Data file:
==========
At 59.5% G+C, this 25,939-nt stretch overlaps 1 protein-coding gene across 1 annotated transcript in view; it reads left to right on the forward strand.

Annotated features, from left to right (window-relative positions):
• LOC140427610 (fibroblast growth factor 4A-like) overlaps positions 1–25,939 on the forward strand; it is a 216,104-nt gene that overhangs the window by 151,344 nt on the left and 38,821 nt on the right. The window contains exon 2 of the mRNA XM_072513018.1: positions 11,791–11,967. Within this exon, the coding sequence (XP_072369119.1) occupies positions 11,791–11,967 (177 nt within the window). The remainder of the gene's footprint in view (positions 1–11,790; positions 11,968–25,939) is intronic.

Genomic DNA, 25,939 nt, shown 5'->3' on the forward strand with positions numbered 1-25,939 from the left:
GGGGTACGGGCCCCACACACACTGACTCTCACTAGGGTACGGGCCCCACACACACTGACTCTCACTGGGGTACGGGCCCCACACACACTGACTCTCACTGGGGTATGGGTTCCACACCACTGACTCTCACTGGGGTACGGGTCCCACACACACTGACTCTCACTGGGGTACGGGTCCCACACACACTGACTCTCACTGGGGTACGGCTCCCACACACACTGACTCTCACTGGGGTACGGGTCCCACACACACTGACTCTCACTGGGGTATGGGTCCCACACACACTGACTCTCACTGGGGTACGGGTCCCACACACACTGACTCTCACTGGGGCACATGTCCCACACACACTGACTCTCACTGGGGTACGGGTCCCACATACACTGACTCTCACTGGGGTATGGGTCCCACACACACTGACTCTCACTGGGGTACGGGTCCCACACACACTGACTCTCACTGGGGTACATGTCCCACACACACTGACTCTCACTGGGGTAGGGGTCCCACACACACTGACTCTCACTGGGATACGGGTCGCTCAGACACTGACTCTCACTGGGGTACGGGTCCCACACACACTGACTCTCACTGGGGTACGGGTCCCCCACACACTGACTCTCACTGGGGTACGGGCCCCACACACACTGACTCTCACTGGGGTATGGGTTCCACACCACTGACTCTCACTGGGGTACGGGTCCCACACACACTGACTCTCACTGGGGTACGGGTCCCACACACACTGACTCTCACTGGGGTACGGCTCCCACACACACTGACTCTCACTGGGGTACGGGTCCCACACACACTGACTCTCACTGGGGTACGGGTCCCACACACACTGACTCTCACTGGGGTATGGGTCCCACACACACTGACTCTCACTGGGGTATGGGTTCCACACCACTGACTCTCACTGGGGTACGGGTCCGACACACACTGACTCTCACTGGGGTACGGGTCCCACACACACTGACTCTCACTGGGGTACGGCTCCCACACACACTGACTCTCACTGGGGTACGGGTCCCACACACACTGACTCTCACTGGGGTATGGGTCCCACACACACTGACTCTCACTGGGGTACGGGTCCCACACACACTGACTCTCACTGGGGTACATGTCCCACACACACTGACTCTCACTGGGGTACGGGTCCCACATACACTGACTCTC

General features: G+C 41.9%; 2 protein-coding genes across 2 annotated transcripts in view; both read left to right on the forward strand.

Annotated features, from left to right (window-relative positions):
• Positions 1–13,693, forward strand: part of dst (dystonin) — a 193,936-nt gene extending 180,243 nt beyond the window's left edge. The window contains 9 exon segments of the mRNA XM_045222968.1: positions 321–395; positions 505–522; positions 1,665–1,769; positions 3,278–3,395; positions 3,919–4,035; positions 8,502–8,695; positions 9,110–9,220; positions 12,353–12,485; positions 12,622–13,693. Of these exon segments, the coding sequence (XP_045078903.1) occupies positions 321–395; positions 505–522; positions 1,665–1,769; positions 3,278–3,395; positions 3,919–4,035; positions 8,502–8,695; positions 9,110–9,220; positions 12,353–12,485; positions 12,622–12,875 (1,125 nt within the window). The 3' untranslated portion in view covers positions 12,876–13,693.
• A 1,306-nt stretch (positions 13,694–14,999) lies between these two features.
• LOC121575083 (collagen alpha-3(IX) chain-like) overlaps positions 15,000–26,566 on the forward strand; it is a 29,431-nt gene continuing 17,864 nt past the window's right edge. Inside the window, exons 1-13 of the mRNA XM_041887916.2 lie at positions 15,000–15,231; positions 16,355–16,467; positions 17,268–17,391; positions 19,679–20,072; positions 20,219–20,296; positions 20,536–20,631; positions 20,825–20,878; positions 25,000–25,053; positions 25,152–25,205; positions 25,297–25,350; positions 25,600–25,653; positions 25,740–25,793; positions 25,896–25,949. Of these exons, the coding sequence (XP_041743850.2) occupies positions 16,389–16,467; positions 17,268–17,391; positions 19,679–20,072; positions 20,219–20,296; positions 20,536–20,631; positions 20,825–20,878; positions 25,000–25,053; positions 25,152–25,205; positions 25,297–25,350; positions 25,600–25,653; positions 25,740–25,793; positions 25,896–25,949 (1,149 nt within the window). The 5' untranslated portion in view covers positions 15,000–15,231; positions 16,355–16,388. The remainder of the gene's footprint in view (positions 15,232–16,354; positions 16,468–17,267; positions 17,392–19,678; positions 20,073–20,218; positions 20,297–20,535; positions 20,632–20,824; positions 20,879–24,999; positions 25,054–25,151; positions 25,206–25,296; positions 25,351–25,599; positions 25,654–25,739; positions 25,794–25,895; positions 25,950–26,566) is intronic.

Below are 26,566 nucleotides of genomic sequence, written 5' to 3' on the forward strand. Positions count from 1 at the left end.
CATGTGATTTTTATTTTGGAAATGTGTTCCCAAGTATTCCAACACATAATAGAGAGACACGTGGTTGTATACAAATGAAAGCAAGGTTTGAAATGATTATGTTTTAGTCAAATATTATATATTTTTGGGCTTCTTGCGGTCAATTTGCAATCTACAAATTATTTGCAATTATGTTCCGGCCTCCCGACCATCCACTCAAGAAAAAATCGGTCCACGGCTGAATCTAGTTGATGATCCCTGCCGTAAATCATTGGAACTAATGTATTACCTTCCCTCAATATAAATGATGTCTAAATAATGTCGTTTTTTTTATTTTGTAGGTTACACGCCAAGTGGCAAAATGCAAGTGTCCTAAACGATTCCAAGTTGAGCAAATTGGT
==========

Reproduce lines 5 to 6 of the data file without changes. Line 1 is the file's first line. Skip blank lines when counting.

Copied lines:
GGGGTACGGGCCCCACACACACTGACTCTCACTAGGGTACGGGCCCCACACACACTGACTCTCACTGGGGTACGGGCCCCACACACACTGACTCTCACTGGGGTATGGGTTCCACACCACTGACTCTCACTGGGGTACGGGTCCCACACACACTGACTCTCACTGGGGTACGGGTCCCACACACACTGACTCTCACTGGGGTACGGCTCCCACACACACTGACTCTCACTGGGGTACGGGTCCCACACACACTGACTCTCACTGGGGTATGGGTCCCACACACACTGACTCTCACTGGGGTACGGGTCCCACACACACTGACTCTCACTGGGGCACATGTCCCACACACACTGACTCTCACTGGGGTACGGGTCCCACATACACTGACTCTCACTGGGGTATGGGTCCCACACACACTGACTCTCACTGGGGTACGGGTCCCACACACACTGACTCTCACTGGGGTACATGTCCCACACACACTGACTCTCACTGGGGTAGGGGTCCCACACACACTGACTCTCACTGGGATACGGGTCGCTCAGACACTGACTCTCACTGGGGTACGGGTCCCACACACACTGACTCTCACTGGGGTACGGGTCCCCCACACACTGACTCTCACTGGGGTACGGGCCCCACACACACTGACTCTCACTGGGGTATGGGTTCCACACCACTGACTCTCACTGGGGTACGGGTCCCACACACACTGACTCTCACTGGGGTACGGGTCCCACACACACTGACTCTCACTGGGGTACGGCTCCCACACACACTGACTCTCACTGGGGTACGGGTCCCACACACACTGACTCTCACTGGGGTACGGGTCCCACACACACTGACTCTCACTGGGGTATGGGTCCCACACACACTGACTCTCACTGGGGTATGGGTTCCACACCACTGACTCTCACTGGGGTACGGGTCCGACACACACTGACTCTCACTGGGGTACGGGTCCCACACACACTGACTCTCACTGGGGTACGGCTCCCACACACACTGACTCTCACTGGGGTACGGGTCCCACACACACTGACTCTCACTGGGGTATGGGTCCCACACACACTGACTCTCACTGGGGTACGGGTCCCACACACACTGACTCTCACTGGGGTACATGTCCCACACACACTGACTCTCACTGGGGTACGGGTCCCACATACACTGACTCTC

General features: G+C 41.9%; 2 protein-coding genes across 2 annotated transcripts in view; both read left to right on the forward strand.